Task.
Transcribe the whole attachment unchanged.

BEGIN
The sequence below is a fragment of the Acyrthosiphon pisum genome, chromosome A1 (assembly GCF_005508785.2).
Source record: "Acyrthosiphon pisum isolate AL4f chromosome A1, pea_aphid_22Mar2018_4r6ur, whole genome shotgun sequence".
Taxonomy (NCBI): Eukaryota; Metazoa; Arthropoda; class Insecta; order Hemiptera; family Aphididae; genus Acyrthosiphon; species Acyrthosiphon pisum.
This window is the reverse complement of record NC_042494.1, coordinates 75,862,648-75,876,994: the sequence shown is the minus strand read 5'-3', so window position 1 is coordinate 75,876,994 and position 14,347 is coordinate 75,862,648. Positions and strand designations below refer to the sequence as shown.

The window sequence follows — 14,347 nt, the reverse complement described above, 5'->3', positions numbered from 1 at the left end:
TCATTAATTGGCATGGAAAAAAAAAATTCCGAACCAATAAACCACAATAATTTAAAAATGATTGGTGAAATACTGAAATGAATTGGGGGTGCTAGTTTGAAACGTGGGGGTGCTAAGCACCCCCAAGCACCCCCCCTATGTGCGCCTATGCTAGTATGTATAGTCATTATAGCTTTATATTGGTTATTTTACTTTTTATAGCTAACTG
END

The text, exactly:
The sequence below is a fragment of the Acyrthosiphon pisum genome, chromosome A1 (assembly GCF_005508785.2).
Source record: "Acyrthosiphon pisum isolate AL4f chromosome A1, pea_aphid_22Mar2018_4r6ur, whole genome shotgun sequence".
Taxonomy (NCBI): Eukaryota; Metazoa; Arthropoda; class Insecta; order Hemiptera; family Aphididae; genus Acyrthosiphon; species Acyrthosiphon pisum.
This window is the reverse complement of record NC_042494.1, coordinates 75,862,648-75,876,994: the sequence shown is the minus strand read 5'-3', so window position 1 is coordinate 75,876,994 and position 14,347 is coordinate 75,862,648. Positions and strand designations below refer to the sequence as shown.

The window sequence follows — 14,347 nt, the reverse complement described above, 5'->3', positions numbered from 1 at the left end:
TCATTAATTGGCATGGAAAAAAAAAATTCCGAACCAATAAACCACAATAATTTAAAAATGATTGGTGAAATACTGAAATGAATTGGGGGTGCTAGTTTGAAACGTGGGGGTGCTAAGCACCCCCAAGCACCCCCCCTATGTGCGCCTATGCTAGTATGTATAGTCATTATAGCTTTATATTGGTTATTTTACTTTTTATAGCTAACTG